What is the legal recognition of an electronic signature?

What is the legal recognition of an electronic signature?
What is the legal recognition of an electronic signature?

What is the legal recognition of electronic signature?

Since the logistics of executing agreements in wet ink may have become currently impractical, with signatories dispersed across the country in their households, with limited access to printing, scanning and postal services, more and more organisations have decided to opt for e-signing of the agreements.

The Information Technology Act (“IT Act”), passed in 2000, grants e-signatures the same legal status as handwritten signatures and allows the execution of certain agreements/ deeds through e-signatures. The legal recognition of electronic signature has been provided under Section 5 of the IT Act.

Validity and legality of e-contracts under the Indian Law

Digitalisation has transformed India’s business landscape over the previous decades. Under Indian law, a wet ink written signature is not necessarily required for a valid contract – contracts are generally valid if legally competent parties reach an agreement, whether they agree verbally, electronically or in a physical paper document. The IT Act specifically confirms that contracts cannot be denied enforceability merely because they are executed electronically.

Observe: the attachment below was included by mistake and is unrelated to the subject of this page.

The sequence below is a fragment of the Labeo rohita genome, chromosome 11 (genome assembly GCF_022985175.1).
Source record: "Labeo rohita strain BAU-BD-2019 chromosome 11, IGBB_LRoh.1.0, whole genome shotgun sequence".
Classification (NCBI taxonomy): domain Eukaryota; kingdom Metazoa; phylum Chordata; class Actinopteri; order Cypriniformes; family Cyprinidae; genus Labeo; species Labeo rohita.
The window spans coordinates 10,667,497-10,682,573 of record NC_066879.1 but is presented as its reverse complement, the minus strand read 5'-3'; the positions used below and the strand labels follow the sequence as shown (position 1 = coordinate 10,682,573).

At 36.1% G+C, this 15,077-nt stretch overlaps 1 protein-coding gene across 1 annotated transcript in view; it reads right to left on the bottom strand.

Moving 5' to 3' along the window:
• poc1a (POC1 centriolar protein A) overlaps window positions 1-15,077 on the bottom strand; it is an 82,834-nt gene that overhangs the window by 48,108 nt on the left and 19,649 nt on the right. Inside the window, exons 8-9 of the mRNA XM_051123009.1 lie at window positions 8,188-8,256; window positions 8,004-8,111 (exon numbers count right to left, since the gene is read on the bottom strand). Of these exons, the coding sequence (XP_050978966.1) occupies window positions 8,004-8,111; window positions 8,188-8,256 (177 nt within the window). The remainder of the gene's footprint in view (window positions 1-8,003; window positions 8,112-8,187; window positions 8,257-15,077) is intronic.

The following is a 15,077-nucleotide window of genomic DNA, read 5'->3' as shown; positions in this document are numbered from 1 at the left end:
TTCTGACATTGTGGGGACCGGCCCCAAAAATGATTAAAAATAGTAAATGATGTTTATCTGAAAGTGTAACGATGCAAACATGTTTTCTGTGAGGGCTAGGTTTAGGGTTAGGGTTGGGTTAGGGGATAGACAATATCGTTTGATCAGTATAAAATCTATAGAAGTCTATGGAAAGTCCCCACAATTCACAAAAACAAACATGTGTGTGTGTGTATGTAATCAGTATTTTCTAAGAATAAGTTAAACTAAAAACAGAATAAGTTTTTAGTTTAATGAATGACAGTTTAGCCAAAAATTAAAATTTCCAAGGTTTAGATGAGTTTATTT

The IT Act broadly recognises and provides two alternatives for handwritten signatures having equivalent legal status: (i) Digital Signatures1 and (ii) Electronic Signatures2. As per Section 3A of the IT Act, any person in whose name the electronic signature has been issued, may authenticate any electronic record by asserting electronic signatures, provided such e-signature/ technique is reliable and as may be specified in the Second Schedule of the IT Act3 as mentioned herein below –

An e-signature is considered reliable if it satisfies the following requirements under the IT Act4:

It must be linked to the person signing the document/ authenticator and should be personal and unique.

The signatory/ authenticator must exercise complete control over the content/ data and the authentication date used to generate the e-signature and no other personnel.

Any alteration to the e-signature made after affixing such signature must be detectable by the authenticator.

There should be an audit trail/ history recording any and all amendments to the document and steps taken prior to and during the signing process.